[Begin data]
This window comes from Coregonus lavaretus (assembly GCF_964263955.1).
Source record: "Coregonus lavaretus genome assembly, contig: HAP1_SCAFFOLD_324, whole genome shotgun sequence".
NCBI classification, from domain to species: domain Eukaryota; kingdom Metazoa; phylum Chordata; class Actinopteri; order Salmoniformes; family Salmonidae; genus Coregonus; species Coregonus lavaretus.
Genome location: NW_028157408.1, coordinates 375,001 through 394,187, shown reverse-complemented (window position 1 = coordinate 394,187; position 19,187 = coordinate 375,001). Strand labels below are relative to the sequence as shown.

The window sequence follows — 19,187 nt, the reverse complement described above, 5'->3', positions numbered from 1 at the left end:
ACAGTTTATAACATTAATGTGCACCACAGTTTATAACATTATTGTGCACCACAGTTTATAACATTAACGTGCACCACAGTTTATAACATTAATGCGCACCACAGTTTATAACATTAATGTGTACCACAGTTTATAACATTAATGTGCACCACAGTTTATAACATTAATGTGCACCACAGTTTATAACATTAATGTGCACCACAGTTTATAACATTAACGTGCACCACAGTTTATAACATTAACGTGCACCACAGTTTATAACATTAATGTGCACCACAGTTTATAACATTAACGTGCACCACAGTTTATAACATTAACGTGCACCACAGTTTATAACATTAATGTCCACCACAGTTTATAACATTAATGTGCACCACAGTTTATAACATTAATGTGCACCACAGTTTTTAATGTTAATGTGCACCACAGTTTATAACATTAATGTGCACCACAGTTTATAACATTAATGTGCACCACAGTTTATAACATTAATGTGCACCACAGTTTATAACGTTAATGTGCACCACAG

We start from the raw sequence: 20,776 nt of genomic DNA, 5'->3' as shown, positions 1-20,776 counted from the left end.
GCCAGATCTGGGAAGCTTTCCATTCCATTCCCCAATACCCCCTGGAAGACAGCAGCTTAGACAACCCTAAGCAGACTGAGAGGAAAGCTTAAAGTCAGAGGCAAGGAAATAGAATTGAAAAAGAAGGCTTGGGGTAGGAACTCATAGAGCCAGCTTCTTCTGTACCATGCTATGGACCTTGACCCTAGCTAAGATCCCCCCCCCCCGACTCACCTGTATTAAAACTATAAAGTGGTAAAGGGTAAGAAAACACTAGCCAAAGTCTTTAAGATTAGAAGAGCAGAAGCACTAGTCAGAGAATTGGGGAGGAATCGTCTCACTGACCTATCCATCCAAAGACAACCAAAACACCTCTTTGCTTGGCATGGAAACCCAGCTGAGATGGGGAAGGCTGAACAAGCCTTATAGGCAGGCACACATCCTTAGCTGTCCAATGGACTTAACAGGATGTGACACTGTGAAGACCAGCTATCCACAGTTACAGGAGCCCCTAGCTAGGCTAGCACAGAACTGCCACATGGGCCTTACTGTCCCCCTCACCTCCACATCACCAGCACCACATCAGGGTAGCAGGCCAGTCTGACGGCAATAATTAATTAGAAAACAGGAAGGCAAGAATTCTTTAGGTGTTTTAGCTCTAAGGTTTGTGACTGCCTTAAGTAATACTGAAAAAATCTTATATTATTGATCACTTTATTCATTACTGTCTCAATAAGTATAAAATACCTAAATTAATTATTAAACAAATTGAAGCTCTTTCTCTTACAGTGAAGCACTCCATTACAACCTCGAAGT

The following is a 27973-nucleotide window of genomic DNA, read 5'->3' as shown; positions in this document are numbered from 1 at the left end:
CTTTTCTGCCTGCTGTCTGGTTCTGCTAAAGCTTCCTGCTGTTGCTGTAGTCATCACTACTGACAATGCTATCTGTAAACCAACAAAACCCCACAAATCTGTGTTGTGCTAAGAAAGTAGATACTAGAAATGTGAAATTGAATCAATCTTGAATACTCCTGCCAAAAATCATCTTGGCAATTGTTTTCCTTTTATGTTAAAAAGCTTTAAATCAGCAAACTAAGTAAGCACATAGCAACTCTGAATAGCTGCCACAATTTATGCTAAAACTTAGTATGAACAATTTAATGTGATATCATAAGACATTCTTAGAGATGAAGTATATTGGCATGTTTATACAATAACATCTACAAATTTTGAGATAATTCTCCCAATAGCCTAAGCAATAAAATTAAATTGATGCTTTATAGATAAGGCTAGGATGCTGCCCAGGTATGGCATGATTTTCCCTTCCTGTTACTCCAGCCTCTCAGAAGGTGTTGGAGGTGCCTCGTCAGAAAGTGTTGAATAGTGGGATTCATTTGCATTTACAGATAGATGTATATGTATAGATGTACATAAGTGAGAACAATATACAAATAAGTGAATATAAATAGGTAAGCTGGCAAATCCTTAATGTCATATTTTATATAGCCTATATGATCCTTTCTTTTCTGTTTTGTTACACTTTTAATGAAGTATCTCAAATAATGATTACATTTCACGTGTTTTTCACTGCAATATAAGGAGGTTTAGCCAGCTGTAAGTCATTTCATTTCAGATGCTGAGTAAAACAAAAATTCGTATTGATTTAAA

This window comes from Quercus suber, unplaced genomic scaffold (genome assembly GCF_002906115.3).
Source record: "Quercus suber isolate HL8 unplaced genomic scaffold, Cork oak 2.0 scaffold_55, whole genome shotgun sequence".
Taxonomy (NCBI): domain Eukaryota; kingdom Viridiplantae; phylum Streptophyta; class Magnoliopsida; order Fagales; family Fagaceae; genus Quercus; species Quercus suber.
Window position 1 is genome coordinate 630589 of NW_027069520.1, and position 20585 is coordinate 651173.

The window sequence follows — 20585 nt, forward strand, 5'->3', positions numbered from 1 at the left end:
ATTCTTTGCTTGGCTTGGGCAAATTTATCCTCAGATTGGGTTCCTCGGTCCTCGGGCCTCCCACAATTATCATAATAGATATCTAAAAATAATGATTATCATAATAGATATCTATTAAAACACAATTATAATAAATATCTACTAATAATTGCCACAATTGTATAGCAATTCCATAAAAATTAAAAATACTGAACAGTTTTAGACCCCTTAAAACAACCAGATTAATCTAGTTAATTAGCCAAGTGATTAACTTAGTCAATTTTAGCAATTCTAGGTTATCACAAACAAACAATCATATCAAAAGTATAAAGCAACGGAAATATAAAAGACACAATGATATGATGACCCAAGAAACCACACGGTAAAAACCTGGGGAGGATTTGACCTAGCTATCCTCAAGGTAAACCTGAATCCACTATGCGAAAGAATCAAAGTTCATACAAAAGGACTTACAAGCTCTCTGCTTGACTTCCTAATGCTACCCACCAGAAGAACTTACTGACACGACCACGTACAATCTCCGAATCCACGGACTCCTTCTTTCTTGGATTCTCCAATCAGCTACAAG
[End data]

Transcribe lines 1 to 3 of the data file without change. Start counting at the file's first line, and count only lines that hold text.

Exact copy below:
This window comes from Coregonus lavaretus (assembly GCF_964263955.1).
Source record: "Coregonus lavaretus genome assembly, contig: HAP1_SCAFFOLD_324, whole genome shotgun sequence".
NCBI classification, from domain to species: domain Eukaryota; kingdom Metazoa; phylum Chordata; class Actinopteri; order Salmoniformes; family Salmonidae; genus Coregonus; species Coregonus lavaretus.